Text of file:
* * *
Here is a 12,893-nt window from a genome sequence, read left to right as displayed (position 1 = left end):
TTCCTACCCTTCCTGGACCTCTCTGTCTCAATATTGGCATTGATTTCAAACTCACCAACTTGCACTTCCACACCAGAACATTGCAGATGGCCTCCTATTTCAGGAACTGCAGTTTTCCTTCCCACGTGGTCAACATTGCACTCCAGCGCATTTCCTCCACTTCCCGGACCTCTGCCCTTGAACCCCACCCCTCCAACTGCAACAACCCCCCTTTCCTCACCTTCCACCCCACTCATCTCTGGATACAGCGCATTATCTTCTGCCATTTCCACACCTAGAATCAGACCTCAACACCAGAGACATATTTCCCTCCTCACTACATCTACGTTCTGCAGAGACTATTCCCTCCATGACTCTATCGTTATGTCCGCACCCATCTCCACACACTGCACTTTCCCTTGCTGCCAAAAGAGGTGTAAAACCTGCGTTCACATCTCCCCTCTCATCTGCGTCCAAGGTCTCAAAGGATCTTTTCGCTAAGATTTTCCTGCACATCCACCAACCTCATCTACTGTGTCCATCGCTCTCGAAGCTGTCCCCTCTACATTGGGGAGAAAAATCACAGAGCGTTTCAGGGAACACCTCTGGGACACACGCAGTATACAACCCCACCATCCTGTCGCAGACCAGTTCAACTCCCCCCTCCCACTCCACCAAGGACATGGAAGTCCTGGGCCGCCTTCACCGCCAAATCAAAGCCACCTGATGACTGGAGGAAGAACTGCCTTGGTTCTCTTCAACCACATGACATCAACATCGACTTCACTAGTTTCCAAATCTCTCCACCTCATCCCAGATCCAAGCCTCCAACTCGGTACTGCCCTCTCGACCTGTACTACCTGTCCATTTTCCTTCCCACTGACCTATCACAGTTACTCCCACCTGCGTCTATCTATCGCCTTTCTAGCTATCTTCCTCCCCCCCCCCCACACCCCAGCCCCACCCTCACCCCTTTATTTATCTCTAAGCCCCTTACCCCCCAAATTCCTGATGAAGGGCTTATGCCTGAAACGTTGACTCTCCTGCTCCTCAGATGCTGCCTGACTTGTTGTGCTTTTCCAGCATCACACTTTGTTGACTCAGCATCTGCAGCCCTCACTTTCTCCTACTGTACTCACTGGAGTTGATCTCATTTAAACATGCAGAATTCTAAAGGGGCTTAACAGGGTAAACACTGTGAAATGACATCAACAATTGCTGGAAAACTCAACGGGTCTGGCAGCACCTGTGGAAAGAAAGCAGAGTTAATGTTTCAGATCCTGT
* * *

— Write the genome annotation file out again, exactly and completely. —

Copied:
Here is a 12,893-nt window from a genome sequence, read left to right as displayed (position 1 = left end):
TTCCTACCCTTCCTGGACCTCTCTGTCTCAATATTGGCATTGATTTCAAACTCACCAACTTGCACTTCCACACCAGAACATTGCAGATGGCCTCCTATTTCAGGAACTGCAGTTTTCCTTCCCACGTGGTCAACATTGCACTCCAGCGCATTTCCTCCACTTCCCGGACCTCTGCCCTTGAACCCCACCCCTCCAACTGCAACAACCCCCCTTTCCTCACCTTCCACCCCACTCATCTCTGGATACAGCGCATTATCTTCTGCCATTTCCACACCTAGAATCAGACCTCAACACCAGAGACATATTTCCCTCCTCACTACATCTACGTTCTGCAGAGACTATTCCCTCCATGACTCTATCGTTATGTCCGCACCCATCTCCACACACTGCACTTTCCCTTGCTGCCAAAAGAGGTGTAAAACCTGCGTTCACATCTCCCCTCTCATCTGCGTCCAAGGTCTCAAAGGATCTTTTCGCTAAGATTTTCCTGCACATCCACCAACCTCATCTACTGTGTCCATCGCTCTCGAAGCTGTCCCCTCTACATTGGGGAGAAAAATCACAGAGCGTTTCAGGGAACACCTCTGGGACACACGCAGTATACAACCCCACCATCCTGTCGCAGACCAGTTCAACTCCCCCCTCCCACTCCACCAAGGACATGGAAGTCCTGGGCCGCCTTCACCGCCAAATCAAAGCCACCTGATGACTGGAGGAAGAACTGCCTTGGTTCTCTTCAACCACATGACATCAACATCGACTTCACTAGTTTCCAAATCTCTCCACCTCATCCCAGATCCAAGCCTCCAACTCGGTACTGCCCTCTCGACCTGTACTACCTGTCCATTTTCCTTCCCACTGACCTATCACAGTTACTCCCACCTGCGTCTATCTATCGCCTTTCTAGCTATCTTCCTCCCCCCCCCCCACACCCCAGCCCCACCCTCACCCCTTTATTTATCTCTAAGCCCCTTACCCCCCAAATTCCTGATGAAGGGCTTATGCCTGAAACGTTGACTCTCCTGCTCCTCAGATGCTGCCTGACTTGTTGTGCTTTTCCAGCATCACACTTTGTTGACTCAGCATCTGCAGCCCTCACTTTCTCCTACTGTACTCACTGGAGTTGATCTCATTTAAACATGCAGAATTCTAAAGGGGCTTAACAGGGTAAACACTGTGAAATGACATCAACAATTGCTGGAAAACTCAACGGGTCTGGCAGCACCTGTGGAAAGAAAGCAGAGTTAATGTTTCAGATCCTGT